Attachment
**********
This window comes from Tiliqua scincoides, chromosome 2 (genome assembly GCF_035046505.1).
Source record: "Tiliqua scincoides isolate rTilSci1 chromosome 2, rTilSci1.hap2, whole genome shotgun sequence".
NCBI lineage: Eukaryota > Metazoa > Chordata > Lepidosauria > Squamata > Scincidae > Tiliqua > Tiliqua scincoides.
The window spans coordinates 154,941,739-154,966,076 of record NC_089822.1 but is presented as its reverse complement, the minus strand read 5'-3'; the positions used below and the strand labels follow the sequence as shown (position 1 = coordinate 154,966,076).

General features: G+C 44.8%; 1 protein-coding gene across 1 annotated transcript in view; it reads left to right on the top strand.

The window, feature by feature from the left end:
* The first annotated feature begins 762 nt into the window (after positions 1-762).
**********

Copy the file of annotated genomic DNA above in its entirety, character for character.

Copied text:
This window comes from Tiliqua scincoides, chromosome 2 (genome assembly GCF_035046505.1).
Source record: "Tiliqua scincoides isolate rTilSci1 chromosome 2, rTilSci1.hap2, whole genome shotgun sequence".
NCBI lineage: Eukaryota > Metazoa > Chordata > Lepidosauria > Squamata > Scincidae > Tiliqua > Tiliqua scincoides.
The window spans coordinates 154,941,739-154,966,076 of record NC_089822.1 but is presented as its reverse complement, the minus strand read 5'-3'; the positions used below and the strand labels follow the sequence as shown (position 1 = coordinate 154,966,076).

General features: G+C 44.8%; 1 protein-coding gene across 1 annotated transcript in view; it reads left to right on the top strand.

The window, feature by feature from the left end:
* The first annotated feature begins 762 nt into the window (after positions 1-762).